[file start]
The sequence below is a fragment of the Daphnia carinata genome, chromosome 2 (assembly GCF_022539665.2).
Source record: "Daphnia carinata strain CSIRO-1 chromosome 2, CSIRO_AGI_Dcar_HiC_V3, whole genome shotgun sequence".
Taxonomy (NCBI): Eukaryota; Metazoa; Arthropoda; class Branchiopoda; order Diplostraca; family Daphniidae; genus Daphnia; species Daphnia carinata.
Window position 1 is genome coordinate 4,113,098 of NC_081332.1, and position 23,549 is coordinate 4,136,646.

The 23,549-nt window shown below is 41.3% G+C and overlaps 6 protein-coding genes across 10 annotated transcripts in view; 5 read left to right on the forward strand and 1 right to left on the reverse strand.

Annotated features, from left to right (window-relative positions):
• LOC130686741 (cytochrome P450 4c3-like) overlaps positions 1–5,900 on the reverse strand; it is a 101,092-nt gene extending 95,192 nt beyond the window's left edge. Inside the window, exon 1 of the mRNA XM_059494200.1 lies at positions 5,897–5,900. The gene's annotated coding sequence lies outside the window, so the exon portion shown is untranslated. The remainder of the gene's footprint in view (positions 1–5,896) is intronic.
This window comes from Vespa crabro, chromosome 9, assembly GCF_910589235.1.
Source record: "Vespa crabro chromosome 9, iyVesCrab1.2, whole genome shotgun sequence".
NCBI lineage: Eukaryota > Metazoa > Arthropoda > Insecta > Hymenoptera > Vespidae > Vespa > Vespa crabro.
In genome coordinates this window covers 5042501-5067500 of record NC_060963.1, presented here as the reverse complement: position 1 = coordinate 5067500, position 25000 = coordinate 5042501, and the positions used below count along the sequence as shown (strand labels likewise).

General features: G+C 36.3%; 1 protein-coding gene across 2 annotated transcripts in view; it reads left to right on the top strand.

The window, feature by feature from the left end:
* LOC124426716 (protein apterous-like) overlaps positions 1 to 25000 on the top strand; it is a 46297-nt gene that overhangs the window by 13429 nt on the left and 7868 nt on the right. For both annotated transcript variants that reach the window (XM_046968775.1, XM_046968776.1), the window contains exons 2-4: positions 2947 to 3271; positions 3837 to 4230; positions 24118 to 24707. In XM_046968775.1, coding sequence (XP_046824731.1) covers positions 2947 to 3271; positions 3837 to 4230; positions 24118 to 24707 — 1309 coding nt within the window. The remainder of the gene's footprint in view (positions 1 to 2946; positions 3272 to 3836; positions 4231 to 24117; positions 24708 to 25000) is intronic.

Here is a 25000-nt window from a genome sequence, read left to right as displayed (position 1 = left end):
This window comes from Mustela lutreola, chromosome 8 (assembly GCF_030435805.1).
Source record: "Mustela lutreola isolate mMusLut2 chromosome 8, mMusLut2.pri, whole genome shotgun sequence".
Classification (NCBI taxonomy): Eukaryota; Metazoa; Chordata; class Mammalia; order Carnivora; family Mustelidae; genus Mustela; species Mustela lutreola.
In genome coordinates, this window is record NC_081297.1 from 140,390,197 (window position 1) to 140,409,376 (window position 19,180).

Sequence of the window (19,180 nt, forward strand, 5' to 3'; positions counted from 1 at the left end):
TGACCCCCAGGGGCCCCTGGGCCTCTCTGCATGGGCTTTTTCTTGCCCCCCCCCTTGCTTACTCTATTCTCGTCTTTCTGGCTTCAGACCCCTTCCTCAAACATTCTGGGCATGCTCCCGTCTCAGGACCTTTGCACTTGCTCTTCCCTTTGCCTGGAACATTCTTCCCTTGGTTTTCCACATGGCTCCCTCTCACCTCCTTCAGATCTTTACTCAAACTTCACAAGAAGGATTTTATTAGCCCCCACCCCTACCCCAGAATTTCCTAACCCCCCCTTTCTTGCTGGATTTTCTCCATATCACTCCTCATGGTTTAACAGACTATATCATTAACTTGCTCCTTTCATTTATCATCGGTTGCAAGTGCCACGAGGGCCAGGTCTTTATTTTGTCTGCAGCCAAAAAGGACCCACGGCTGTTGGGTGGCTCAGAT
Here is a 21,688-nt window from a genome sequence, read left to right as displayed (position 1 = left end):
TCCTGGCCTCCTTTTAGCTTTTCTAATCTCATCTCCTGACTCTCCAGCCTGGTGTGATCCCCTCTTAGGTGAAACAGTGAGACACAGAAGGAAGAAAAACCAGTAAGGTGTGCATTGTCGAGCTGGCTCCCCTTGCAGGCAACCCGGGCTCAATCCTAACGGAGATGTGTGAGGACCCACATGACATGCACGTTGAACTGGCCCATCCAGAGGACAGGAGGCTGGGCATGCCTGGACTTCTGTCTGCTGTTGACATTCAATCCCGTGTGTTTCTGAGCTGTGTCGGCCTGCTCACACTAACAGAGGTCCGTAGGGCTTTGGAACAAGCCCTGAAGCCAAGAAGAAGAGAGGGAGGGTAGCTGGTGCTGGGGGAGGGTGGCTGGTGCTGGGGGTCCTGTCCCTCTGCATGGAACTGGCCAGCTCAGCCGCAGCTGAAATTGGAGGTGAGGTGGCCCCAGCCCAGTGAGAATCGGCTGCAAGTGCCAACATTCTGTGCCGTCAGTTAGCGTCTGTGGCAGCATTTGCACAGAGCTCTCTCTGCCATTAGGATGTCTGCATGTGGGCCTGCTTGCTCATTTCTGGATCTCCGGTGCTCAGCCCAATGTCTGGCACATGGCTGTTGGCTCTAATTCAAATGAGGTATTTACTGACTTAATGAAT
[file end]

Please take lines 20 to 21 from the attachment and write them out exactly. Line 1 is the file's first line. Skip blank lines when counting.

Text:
Sequence of the window (19,180 nt, forward strand, 5' to 3'; positions counted from 1 at the left end):
TGACCCCCAGGGGCCCCTGGGCCTCTCTGCATGGGCTTTTTCTTGCCCCCCCCCTTGCTTACTCTATTCTCGTCTTTCTGGCTTCAGACCCCTTCCTCAAACATTCTGGGCATGCTCCCGTCTCAGGACCTTTGCACTTGCTCTTCCCTTTGCCTGGAACATTCTTCCCTTGGTTTTCCACATGGCTCCCTCTCACCTCCTTCAGATCTTTACTCAAACTTCACAAGAAGGATTTTATTAGCCCCCACCCCTACCCCAGAATTTCCTAACCCCCCCTTTCTTGCTGGATTTTCTCCATATCACTCCTCATGGTTTAACAGACTATATCATTAACTTGCTCCTTTCATTTATCATCGGTTGCAAGTGCCACGAGGGCCAGGTCTTTATTTTGTCTGCAGCCAAAAAGGACCCACGGCTGTTGGGTGGCTCAGAT